Keep core theory relevant with ready-made course content
More about Expert Briefings …
- What are Expert Briefings?
- Who are Oxford Analytica?
- What are the access options?
Benefits to faculty
How can unbiased expert analysis of recent events be used to bring thematic teaching to life?
- In a climate of rapid change, teaching on core theories can remain relevant by applying analysis of recent events.
- Tailor course content to the current student population using both global and local examples.
- Oxford Anlalytica experts have done the work of distilling data from multiple sources to identify what is important and understand the broader significance.
- Daily briefings provide a single source of current content that can be easily used as a pre-read for seminar discussions and debates or to form the basis of lectures.
Illustrative questions for seminar discussions & essays
Always have current content available – using the theme of global sustainable development, see how unbiased expert analysis of recent event can be used to bring thematic teaching to life.
Benefits to students
Support core skills development in students by introducing them to a ‘practice oriented’ way of reporting information
Open the minds of students with real time content that they can relate to
A trusted, evidence-based source that you and your students can rely on
Prepare students for the real world of work with knowledge that will serve them throughout their career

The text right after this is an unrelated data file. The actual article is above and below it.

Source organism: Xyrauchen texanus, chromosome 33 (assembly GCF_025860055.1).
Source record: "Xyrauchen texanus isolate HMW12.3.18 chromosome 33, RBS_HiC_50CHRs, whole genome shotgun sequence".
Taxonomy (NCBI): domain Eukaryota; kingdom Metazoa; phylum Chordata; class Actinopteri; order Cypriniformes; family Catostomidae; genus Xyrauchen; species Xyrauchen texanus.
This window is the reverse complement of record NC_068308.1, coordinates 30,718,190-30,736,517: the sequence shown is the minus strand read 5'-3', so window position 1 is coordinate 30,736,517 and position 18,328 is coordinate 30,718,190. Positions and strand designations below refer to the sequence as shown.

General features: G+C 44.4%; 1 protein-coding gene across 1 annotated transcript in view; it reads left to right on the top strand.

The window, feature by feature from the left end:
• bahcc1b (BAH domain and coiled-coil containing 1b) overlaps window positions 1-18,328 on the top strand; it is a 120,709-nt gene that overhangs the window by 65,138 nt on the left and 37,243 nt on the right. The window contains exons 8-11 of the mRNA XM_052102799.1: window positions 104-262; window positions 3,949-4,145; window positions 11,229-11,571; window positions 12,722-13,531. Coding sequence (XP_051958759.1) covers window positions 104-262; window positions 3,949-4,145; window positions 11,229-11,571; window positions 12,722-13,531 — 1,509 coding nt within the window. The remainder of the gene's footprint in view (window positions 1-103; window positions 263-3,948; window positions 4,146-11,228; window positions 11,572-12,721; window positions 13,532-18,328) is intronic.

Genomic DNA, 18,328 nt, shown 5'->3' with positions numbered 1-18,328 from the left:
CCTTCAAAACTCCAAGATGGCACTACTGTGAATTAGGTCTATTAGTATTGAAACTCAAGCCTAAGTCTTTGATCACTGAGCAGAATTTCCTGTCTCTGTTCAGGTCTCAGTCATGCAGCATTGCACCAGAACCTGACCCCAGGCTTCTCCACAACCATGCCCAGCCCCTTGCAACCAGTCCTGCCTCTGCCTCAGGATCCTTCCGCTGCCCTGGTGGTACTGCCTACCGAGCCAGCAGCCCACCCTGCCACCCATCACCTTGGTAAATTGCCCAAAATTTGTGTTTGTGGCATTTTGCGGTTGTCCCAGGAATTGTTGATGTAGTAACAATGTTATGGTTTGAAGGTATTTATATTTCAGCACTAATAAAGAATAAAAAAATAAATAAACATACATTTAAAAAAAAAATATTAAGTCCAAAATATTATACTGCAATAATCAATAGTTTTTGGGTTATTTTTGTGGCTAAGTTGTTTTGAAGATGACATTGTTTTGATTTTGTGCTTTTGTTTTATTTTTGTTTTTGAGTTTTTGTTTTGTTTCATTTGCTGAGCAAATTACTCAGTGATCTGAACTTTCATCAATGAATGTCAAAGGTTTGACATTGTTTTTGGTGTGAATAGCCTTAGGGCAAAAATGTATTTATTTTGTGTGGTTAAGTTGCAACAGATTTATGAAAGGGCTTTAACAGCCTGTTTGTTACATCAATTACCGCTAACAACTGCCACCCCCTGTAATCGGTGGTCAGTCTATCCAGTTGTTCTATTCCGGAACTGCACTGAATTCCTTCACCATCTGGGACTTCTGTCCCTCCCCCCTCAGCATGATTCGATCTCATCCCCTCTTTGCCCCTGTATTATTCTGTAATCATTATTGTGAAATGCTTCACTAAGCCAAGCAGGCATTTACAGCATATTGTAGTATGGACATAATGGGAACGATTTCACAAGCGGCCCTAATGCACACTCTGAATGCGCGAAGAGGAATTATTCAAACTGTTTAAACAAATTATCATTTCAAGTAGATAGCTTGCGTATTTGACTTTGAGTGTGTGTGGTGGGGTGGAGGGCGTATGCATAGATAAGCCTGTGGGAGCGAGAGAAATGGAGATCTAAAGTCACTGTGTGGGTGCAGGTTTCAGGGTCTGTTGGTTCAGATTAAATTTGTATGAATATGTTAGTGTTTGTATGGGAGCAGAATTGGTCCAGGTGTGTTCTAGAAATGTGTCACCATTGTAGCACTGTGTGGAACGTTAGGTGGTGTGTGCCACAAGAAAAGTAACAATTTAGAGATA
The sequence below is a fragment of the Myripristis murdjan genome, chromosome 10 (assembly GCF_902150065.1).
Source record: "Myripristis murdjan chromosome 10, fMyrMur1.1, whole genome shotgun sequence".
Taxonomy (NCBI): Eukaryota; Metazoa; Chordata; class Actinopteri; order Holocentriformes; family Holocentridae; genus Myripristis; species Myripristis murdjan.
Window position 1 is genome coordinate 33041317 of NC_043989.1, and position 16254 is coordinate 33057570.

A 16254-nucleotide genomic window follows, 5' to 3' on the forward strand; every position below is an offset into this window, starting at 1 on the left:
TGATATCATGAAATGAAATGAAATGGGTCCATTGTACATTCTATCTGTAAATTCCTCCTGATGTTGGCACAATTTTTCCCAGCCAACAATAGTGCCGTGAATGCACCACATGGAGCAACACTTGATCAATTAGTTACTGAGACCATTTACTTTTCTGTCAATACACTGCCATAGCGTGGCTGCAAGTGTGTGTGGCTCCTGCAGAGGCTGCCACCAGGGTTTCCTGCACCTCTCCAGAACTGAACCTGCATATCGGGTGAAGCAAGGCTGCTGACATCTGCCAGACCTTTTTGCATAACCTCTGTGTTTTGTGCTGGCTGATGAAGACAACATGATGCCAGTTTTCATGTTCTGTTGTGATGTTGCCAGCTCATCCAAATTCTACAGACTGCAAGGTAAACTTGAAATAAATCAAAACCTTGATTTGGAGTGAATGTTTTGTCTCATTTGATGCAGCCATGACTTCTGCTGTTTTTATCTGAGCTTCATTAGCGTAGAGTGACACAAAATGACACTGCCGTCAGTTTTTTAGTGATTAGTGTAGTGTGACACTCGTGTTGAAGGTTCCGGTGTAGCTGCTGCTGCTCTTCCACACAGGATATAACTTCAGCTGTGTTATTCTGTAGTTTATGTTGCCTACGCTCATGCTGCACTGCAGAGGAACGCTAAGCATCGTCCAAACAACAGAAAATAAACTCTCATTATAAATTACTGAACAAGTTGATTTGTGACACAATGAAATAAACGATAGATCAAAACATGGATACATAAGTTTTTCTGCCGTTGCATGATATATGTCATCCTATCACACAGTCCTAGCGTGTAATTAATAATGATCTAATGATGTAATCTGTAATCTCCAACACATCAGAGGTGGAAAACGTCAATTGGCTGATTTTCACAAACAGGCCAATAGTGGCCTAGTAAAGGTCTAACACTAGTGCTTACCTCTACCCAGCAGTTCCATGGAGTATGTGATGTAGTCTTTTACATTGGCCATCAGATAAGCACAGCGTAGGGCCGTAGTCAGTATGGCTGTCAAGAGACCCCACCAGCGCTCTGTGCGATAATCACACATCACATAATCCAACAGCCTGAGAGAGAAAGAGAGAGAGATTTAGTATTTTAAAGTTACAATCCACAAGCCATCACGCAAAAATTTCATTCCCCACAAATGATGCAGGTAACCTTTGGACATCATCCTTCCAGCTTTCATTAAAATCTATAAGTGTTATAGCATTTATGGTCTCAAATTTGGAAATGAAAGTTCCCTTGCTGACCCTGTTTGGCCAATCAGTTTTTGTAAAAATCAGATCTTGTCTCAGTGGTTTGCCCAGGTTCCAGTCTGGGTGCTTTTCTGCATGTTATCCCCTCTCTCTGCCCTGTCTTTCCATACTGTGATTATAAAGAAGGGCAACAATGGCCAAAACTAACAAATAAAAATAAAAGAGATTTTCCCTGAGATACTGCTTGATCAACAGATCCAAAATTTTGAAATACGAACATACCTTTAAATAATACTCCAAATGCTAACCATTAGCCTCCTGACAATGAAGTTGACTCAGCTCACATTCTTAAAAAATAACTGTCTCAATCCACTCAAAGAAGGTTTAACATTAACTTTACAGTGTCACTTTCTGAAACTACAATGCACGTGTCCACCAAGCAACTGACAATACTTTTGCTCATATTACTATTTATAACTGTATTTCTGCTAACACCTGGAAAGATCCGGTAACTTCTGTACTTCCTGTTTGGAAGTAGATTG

Short, sharp and to the point
Save time on teaching preparation with a resource that provides accurate information quickly and in one place.
The text is succinct and plain spoken, and formatted to be easy to read whether as a full-length article, short executive summary or graphical analysis.
- Perfect introduction into a topic for students at every level and non-English language speakers
- Quickly identify the information they need to support or counter arguments
Generating clear foresight from a mass of complicated, confused and sometimes uncertain information by first separating the signal from the noise and then subjecting that to rigorous analysis.
The result is insight that is being used today to inform decisions by governments, policy makers, and business professionals.
Bias is one of the most fundamental of errors in qualitative analysis. Social science has shown that people often mistakenly prioritise certain pieces of evidence when drawing conclusions.
This may be due to a desire to see previous findings reaffirmed, or using the most accessible evidence or straining to connect unrelated data.
How do Oxford Analytica experts avoid bias?
Oxford Analytica is independent, so protected from partisan or ideological agendas.
The reality of events is reported without restriction, as contributors are anonymous.
Analysis is critiqued using both internal and external experts to expose bias, provide rigour, challenge arguments and allow for new viewpoints.
Find out more about Expert Briefings
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